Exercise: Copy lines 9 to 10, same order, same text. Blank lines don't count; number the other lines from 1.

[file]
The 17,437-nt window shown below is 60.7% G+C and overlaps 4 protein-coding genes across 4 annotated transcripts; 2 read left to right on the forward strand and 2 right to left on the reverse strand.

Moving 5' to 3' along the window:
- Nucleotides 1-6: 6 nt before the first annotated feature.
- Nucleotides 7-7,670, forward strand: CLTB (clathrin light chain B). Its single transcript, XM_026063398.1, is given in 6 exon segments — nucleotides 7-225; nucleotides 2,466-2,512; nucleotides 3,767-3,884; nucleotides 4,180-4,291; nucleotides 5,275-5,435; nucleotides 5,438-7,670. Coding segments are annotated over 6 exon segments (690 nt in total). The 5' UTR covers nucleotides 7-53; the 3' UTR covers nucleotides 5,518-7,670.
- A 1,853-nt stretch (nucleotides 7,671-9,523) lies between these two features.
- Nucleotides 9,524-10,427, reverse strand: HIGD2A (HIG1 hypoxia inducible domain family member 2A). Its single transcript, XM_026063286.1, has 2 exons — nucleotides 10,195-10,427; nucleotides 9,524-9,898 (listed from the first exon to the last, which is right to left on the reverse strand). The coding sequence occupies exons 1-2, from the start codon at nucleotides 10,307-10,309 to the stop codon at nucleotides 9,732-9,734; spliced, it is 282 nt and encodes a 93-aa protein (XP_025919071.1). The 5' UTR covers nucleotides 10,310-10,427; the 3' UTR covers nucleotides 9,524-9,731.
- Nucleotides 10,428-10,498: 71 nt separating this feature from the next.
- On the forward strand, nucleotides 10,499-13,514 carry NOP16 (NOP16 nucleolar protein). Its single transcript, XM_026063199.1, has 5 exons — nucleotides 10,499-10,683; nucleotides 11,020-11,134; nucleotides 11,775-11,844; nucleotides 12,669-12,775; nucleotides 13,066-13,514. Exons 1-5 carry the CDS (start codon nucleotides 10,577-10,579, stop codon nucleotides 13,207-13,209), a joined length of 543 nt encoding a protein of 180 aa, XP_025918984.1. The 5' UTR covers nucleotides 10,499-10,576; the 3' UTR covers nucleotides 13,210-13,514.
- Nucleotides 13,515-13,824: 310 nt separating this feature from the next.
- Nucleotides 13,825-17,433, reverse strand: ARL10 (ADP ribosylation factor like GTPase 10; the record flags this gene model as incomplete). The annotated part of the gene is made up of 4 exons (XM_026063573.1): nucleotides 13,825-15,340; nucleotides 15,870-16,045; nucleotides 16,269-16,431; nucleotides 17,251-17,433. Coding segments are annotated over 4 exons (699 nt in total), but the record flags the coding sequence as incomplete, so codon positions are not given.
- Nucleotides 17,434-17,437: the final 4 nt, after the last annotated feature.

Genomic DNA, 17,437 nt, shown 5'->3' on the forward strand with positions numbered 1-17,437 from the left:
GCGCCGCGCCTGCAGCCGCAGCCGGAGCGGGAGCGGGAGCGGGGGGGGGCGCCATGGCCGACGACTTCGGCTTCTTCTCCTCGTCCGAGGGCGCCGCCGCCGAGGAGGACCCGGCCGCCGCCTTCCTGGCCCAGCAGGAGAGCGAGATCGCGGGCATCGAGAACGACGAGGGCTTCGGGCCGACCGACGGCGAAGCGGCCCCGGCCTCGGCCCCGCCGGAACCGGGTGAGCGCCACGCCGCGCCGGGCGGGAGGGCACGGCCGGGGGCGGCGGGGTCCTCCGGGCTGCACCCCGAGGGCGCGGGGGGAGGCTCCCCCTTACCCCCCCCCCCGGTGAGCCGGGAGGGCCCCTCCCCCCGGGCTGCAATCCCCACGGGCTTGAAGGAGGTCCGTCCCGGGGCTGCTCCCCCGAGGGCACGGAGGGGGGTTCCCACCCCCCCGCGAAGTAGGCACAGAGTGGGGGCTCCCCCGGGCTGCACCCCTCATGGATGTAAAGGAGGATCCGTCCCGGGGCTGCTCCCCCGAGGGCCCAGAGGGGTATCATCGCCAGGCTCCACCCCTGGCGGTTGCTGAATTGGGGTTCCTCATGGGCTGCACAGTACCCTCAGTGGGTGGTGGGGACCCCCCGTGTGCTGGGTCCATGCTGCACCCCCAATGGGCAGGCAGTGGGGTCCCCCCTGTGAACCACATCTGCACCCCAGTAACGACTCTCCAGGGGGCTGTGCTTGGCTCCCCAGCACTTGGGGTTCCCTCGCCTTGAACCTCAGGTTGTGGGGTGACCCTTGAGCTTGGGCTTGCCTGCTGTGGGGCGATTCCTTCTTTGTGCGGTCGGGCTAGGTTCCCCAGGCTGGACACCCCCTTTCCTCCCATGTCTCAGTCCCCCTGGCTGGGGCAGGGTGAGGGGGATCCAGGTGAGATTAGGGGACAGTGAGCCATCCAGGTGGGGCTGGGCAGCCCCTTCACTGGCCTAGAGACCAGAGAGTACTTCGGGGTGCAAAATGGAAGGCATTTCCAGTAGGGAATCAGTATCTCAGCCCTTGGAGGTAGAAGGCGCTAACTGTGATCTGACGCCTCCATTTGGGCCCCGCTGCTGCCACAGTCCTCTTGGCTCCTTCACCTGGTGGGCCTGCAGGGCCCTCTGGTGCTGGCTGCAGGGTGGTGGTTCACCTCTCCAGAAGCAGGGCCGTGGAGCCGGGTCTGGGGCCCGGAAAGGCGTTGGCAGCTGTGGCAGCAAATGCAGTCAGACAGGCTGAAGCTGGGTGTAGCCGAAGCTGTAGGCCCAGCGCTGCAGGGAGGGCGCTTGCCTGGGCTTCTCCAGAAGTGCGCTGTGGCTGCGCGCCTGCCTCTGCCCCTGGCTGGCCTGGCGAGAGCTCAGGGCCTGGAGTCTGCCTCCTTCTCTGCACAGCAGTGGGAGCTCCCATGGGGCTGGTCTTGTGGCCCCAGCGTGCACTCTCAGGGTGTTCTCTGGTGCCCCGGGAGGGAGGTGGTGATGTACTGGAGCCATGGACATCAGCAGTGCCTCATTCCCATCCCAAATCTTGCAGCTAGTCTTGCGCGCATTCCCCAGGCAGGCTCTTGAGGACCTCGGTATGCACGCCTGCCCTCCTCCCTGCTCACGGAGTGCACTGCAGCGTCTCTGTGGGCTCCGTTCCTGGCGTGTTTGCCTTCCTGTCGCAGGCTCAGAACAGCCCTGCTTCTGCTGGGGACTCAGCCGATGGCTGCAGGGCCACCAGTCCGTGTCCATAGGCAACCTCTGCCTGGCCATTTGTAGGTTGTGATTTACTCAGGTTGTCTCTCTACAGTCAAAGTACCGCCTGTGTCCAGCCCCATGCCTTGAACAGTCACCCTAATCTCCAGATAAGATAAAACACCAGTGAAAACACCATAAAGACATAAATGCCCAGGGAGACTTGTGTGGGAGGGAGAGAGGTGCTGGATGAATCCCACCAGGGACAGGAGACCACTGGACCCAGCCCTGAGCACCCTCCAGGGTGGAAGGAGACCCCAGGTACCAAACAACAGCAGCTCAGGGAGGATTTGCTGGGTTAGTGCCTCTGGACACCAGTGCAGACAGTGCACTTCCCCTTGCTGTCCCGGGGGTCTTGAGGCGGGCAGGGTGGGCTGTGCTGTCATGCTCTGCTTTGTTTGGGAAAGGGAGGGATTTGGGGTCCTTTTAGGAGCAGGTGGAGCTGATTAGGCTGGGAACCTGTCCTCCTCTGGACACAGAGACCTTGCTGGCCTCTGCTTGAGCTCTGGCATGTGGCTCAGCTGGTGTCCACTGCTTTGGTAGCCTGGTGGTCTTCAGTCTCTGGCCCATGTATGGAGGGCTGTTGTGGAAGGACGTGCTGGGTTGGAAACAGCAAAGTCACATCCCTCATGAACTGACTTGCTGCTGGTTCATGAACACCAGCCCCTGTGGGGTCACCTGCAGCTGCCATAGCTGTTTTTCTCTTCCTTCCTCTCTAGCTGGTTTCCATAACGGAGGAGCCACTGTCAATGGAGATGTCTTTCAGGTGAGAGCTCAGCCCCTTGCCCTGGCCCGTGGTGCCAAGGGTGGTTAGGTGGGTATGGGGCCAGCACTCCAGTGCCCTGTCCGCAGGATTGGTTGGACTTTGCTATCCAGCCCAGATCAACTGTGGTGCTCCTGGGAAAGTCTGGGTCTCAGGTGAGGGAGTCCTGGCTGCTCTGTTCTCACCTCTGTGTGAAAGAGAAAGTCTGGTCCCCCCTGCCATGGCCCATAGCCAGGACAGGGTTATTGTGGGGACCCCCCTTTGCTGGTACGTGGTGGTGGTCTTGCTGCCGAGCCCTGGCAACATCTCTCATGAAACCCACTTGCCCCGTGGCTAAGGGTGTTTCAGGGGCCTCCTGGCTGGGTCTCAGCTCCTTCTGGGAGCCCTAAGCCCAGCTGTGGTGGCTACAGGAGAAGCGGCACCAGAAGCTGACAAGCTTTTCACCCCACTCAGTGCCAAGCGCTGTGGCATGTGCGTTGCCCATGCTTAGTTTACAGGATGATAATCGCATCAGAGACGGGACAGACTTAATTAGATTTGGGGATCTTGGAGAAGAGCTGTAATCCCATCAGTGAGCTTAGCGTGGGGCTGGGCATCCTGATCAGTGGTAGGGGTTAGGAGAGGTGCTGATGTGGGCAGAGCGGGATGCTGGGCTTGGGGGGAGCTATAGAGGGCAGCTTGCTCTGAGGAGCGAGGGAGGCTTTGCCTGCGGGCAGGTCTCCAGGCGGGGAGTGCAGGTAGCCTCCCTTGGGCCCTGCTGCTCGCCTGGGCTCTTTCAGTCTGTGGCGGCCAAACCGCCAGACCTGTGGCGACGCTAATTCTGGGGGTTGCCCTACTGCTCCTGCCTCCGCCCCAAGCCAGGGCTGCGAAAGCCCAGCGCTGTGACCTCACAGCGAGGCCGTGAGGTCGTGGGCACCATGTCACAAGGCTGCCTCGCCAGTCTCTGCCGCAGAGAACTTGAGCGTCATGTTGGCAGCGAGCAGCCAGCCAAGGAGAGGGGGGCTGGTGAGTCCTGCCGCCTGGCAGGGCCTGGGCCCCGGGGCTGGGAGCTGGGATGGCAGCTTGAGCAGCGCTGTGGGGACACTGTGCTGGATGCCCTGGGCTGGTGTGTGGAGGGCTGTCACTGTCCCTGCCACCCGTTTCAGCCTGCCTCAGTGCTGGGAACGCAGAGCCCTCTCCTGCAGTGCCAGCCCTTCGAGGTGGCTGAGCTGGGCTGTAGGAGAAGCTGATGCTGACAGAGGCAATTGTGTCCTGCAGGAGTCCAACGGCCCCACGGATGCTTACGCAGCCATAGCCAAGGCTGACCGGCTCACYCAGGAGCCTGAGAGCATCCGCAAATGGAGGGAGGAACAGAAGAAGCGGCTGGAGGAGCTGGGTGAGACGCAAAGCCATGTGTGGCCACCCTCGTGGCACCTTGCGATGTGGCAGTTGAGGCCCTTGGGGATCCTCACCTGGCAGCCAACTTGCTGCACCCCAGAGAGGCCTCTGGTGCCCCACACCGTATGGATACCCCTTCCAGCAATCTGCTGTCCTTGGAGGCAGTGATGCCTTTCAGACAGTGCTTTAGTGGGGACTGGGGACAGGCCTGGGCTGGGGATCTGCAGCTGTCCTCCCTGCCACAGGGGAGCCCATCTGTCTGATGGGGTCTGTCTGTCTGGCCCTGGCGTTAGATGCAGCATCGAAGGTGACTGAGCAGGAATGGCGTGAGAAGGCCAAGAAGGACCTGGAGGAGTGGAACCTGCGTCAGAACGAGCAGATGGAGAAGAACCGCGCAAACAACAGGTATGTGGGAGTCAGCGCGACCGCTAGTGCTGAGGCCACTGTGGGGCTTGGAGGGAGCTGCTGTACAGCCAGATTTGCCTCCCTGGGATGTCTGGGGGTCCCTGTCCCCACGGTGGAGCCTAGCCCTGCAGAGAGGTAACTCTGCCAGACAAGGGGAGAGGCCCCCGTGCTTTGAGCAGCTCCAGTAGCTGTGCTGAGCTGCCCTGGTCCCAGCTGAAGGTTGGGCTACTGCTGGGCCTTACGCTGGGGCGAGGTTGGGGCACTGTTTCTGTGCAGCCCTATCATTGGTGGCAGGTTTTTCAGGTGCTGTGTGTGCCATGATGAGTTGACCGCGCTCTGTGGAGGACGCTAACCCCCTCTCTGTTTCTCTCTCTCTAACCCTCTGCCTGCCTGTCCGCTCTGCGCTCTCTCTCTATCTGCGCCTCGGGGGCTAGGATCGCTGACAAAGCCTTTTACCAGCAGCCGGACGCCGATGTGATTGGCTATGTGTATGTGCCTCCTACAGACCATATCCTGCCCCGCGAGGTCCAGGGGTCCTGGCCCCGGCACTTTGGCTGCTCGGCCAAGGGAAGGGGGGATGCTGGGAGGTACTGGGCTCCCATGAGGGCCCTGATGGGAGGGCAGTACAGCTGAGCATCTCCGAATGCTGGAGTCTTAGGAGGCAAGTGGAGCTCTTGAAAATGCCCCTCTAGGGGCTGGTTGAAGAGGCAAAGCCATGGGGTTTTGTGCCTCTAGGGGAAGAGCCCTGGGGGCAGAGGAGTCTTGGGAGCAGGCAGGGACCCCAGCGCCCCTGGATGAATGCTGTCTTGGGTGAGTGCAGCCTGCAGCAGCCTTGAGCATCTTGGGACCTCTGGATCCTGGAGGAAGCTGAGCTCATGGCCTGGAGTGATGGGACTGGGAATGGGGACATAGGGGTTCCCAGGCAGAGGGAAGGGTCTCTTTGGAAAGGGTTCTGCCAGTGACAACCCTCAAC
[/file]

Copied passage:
- Nucleotides 13,515-13,824: 310 nt separating this feature from the next.
- Nucleotides 13,825-17,433, reverse strand: ARL10 (ADP ribosylation factor like GTPase 10; the record flags this gene model as incomplete). The annotated part of the gene is made up of 4 exons (XM_026063573.1): nucleotides 13,825-15,340; nucleotides 15,870-16,045; nucleotides 16,269-16,431; nucleotides 17,251-17,433. Coding segments are annotated over 4 exons (699 nt in total), but the record flags the coding sequence as incomplete, so codon positions are not given.